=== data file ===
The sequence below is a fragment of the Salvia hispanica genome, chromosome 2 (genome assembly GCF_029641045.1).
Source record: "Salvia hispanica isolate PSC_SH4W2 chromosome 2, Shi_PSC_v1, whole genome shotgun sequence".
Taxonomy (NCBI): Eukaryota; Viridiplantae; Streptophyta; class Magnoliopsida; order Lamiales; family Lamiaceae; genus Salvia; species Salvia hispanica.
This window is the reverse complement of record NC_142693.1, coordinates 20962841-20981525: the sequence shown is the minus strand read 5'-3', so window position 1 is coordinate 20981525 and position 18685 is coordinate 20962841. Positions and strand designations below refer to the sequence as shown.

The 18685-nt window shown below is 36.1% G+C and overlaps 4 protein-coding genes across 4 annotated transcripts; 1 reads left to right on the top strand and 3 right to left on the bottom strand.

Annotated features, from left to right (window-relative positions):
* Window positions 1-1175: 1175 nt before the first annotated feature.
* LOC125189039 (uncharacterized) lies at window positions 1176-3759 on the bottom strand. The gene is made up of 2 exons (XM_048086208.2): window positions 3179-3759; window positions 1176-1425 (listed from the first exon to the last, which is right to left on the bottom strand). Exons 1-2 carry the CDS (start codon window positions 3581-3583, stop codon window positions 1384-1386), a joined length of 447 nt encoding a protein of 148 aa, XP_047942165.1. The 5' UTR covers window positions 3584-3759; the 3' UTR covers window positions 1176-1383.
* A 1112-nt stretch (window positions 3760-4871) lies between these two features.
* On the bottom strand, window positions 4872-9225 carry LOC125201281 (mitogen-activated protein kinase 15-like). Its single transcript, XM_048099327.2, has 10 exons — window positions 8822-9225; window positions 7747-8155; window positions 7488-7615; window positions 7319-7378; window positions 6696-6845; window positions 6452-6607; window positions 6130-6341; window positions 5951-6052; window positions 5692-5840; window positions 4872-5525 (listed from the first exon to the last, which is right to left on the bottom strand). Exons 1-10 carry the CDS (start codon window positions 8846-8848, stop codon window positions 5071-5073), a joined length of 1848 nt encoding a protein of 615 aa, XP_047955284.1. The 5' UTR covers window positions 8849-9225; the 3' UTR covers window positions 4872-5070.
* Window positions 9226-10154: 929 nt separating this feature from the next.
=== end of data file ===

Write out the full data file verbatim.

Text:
The sequence below is a fragment of the Salvia hispanica genome, chromosome 2 (genome assembly GCF_029641045.1).
Source record: "Salvia hispanica isolate PSC_SH4W2 chromosome 2, Shi_PSC_v1, whole genome shotgun sequence".
Taxonomy (NCBI): Eukaryota; Viridiplantae; Streptophyta; class Magnoliopsida; order Lamiales; family Lamiaceae; genus Salvia; species Salvia hispanica.
This window is the reverse complement of record NC_142693.1, coordinates 20962841-20981525: the sequence shown is the minus strand read 5'-3', so window position 1 is coordinate 20981525 and position 18685 is coordinate 20962841. Positions and strand designations below refer to the sequence as shown.

The 18685-nt window shown below is 36.1% G+C and overlaps 4 protein-coding genes across 4 annotated transcripts; 1 reads left to right on the top strand and 3 right to left on the bottom strand.

Annotated features, from left to right (window-relative positions):
* Window positions 1-1175: 1175 nt before the first annotated feature.
* LOC125189039 (uncharacterized) lies at window positions 1176-3759 on the bottom strand. The gene is made up of 2 exons (XM_048086208.2): window positions 3179-3759; window positions 1176-1425 (listed from the first exon to the last, which is right to left on the bottom strand). Exons 1-2 carry the CDS (start codon window positions 3581-3583, stop codon window positions 1384-1386), a joined length of 447 nt encoding a protein of 148 aa, XP_047942165.1. The 5' UTR covers window positions 3584-3759; the 3' UTR covers window positions 1176-1383.
* A 1112-nt stretch (window positions 3760-4871) lies between these two features.
* On the bottom strand, window positions 4872-9225 carry LOC125201281 (mitogen-activated protein kinase 15-like). Its single transcript, XM_048099327.2, has 10 exons — window positions 8822-9225; window positions 7747-8155; window positions 7488-7615; window positions 7319-7378; window positions 6696-6845; window positions 6452-6607; window positions 6130-6341; window positions 5951-6052; window positions 5692-5840; window positions 4872-5525 (listed from the first exon to the last, which is right to left on the bottom strand). Exons 1-10 carry the CDS (start codon window positions 8846-8848, stop codon window positions 5071-5073), a joined length of 1848 nt encoding a protein of 615 aa, XP_047955284.1. The 5' UTR covers window positions 8849-9225; the 3' UTR covers window positions 4872-5070.
* Window positions 9226-10154: 929 nt separating this feature from the next.